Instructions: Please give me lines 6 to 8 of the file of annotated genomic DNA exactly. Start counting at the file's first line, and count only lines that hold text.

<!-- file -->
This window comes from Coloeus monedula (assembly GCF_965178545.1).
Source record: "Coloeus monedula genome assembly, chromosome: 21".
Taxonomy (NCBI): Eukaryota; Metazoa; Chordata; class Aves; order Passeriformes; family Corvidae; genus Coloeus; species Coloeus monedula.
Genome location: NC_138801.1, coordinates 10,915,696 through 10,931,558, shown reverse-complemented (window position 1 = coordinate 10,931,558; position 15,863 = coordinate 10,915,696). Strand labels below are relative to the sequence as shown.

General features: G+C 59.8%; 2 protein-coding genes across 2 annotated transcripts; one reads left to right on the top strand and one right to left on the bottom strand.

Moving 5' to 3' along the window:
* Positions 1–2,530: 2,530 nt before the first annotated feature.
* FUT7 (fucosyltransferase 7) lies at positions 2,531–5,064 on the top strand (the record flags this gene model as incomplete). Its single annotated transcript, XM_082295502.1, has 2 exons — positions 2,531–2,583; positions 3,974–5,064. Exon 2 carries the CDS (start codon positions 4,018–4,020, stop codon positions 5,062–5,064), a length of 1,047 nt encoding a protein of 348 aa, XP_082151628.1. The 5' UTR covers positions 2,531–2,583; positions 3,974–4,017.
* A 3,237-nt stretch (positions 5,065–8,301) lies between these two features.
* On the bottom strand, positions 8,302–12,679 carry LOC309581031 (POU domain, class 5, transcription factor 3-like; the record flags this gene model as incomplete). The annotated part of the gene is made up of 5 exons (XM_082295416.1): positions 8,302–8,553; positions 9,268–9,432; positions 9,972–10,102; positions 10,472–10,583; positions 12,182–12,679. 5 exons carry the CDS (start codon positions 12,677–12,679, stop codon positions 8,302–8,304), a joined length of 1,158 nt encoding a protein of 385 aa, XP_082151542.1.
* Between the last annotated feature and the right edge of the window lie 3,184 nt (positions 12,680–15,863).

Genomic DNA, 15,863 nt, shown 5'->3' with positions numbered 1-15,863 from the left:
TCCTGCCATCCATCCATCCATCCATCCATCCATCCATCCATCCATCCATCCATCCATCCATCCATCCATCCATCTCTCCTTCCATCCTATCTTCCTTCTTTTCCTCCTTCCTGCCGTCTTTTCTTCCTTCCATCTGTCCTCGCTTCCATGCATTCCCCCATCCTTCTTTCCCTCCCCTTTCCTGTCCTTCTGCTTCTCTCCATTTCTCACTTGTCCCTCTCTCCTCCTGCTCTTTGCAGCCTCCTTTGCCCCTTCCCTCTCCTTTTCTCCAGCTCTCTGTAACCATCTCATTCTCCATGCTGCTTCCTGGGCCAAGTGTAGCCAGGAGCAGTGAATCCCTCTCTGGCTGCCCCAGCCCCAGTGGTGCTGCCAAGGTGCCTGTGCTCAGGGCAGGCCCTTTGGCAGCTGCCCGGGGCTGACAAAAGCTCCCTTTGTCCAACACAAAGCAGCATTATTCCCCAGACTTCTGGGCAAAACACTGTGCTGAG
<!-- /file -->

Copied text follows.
Moving 5' to 3' along the window:
* Positions 1–2,530: 2,530 nt before the first annotated feature.
* FUT7 (fucosyltransferase 7) lies at positions 2,531–5,064 on the top strand (the record flags this gene model as incomplete). Its single annotated transcript, XM_082295502.1, has 2 exons — positions 2,531–2,583; positions 3,974–5,064. Exon 2 carries the CDS (start codon positions 4,018–4,020, stop codon positions 5,062–5,064), a length of 1,047 nt encoding a protein of 348 aa, XP_082151628.1. The 5' UTR covers positions 2,531–2,583; positions 3,974–4,017.